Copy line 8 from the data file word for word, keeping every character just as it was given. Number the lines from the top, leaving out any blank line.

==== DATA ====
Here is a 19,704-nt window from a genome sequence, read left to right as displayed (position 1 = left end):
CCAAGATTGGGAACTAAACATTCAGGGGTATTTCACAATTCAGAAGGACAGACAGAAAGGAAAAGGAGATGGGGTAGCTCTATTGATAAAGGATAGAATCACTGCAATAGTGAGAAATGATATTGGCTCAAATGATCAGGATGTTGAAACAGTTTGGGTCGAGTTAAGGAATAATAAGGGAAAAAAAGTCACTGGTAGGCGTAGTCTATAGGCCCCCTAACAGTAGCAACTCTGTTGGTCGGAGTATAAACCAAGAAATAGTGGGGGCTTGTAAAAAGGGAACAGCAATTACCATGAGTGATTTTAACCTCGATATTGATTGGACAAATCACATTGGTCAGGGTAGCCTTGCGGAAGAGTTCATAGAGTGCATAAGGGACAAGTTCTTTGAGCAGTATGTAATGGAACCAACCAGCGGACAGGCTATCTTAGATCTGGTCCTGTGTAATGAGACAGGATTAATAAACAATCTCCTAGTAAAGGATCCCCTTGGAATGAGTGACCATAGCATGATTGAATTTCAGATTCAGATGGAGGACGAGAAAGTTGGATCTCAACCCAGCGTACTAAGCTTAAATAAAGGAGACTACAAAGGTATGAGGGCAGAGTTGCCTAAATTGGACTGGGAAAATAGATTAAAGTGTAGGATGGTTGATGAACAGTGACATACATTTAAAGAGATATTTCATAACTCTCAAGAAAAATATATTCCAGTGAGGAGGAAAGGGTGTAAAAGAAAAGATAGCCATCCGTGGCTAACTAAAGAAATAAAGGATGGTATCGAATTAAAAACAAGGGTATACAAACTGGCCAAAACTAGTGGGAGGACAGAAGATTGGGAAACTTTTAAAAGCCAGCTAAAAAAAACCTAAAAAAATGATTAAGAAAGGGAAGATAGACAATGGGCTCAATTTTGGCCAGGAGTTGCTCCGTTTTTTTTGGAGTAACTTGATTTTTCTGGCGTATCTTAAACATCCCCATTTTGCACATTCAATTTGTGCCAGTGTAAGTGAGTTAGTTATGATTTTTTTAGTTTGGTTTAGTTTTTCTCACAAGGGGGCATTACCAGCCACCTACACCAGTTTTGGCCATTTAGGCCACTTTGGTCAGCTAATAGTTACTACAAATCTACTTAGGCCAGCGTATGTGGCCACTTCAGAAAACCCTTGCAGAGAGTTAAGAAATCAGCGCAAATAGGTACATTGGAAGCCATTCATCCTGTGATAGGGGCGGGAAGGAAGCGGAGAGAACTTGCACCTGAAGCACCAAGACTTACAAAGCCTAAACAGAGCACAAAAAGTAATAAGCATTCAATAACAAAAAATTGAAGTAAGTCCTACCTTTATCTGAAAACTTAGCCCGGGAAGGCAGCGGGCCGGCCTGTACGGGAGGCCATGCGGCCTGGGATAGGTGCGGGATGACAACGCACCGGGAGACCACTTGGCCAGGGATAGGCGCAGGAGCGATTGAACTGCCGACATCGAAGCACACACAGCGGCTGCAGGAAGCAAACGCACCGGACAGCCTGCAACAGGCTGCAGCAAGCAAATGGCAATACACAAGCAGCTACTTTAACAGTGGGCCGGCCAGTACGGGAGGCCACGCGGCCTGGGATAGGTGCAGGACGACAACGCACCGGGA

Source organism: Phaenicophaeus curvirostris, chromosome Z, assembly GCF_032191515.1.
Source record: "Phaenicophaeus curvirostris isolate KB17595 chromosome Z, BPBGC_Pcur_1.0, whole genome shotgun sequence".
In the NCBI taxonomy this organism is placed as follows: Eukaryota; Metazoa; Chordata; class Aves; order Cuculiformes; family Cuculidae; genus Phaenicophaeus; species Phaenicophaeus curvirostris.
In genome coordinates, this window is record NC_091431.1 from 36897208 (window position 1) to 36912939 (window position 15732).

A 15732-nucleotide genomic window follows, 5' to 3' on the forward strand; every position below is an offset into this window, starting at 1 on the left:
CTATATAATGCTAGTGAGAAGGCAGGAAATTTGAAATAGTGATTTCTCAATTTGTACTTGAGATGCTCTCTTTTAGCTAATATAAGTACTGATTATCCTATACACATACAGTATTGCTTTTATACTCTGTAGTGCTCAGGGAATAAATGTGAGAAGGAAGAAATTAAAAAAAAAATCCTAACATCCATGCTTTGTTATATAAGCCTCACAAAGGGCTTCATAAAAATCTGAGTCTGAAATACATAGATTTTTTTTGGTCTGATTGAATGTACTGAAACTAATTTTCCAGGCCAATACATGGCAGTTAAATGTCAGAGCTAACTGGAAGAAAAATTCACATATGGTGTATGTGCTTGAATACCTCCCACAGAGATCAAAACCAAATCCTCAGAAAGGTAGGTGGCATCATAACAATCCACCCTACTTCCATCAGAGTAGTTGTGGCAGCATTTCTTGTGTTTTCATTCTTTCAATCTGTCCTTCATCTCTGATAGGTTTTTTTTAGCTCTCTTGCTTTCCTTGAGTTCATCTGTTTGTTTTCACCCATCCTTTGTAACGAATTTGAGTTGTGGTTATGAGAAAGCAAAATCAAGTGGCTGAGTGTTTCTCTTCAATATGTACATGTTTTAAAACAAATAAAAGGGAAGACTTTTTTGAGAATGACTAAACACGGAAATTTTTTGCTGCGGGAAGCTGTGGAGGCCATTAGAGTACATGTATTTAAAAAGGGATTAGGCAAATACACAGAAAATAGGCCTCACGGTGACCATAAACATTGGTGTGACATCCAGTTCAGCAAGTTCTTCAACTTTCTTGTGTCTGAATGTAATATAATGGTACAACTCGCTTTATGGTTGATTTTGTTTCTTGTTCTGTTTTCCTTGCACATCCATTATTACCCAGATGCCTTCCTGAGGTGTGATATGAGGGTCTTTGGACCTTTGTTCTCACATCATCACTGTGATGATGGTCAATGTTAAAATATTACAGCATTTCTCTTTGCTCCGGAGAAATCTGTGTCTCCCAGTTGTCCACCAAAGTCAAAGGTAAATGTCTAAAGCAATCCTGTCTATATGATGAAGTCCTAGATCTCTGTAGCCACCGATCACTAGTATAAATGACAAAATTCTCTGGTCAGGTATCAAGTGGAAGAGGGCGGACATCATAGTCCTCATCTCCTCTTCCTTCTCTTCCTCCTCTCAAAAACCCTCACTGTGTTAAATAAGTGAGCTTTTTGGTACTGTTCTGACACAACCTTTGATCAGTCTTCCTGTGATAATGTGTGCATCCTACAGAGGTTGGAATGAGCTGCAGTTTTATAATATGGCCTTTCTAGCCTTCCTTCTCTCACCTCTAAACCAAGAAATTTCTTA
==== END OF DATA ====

CTATATAATGCTAGTGAGAAGGCAGGAAATTTGAAATAGTGATTTCTCAATTTGTACTTGAGATGCTCTCTTTTAGCTAATATAAGTACTGATTATCCTATACACATACAGTATTGCTTTTATACTCTGTAGTGCTCAGGGAATAAATGTGAGAAGGAAGAAATTAAAAAAAAAATCCTAACATCCATGCTTTGTTATATAAGCCTCACAAAGGGCTTCATAAAAATCTGAGTCTGAAATACATAGATTTTTTTTGGTCTGATTGAATGTACTGAAACTAATTTTCCAGGCCAATACATGGCAGTTAAATGTCAGAGCTAACTGGAAGAAAAATTCACATATGGTGTATGTGCTTGAATACCTCCCACAGAGATCAAAACCAAATCCTCAGAAAGGTAGGTGGCATCATAACAATCCACCCTACTTCCATCAGAGTAGTTGTGGCAGCATTTCTTGTGTTTTCATTCTTTCAATCTGTCCTTCATCTCTGATAGGTTTTTTTTAGCTCTCTTGCTTTCCTTGAGTTCATCTGTTTGTTTTCACCCATCCTTTGTAACGAATTTGAGTTGTGGTTATGAGAAAGCAAAATCAAGTGGCTGAGTGTTTCTCTTCAATATGTACATGTTTTAAAACAAATAAAAGGGAAGACTTTTTTGAGAATGACTAAACACGGAAATTTTTTGCTGCGGGAAGCTGTGGAGGCCATTAGAGTACATGTATTTAAAAAGGGATTAGGCAAATACACAGAAAATAGGCCTCACGGTGACCATAAACATTGGTGTGACATCCAGTTCAGCAAGTTCTTCAACTTTCTTGTGTCTGAATGTAATATAATGGTACAACTCGCTTTATGGTTGATTTTGTTTCTTGTTCTGTTTTCCTTGCACATCCATTATTACCCAGATGCCTTCCTGAGGTGTGATATGAGGGTCTTTGGACCTTTGTTCTCACATCATCACTGTGATGATGGTCAATGTTAAAATATTACAGCATTTCTCTTTGCTCCGGAGAAATCTGTGTCTCCCAGTTGTCCACCAAAGTCAAAGGTAAATGTCTAAAGCAATCCTGTCTATATGATGAAGTCCTAGATCTCTGTAGCCACCGATCACTAGTATAAATGACAAAATTCTCTGGTCAGGTATCAAGTGGAAGAGGGCGGACATCATAGTCCTCATCTCCTCTTCCTTCTCTTCCTCCTCTCAAAAACCCTCACTGTGTTAAATAAGTGAGCTTTTTGGTACTGTTCTGACACAACCTTTGATCAGTCTTCCTGTGATAATGTGTGCATCCTACAGAGGTTGGAATGAGCTGCAGTTTTATAATATGGCCTTTCTAGCCTTCCTTCTCTCACCTCTAAACCAAGAAATTTCTTA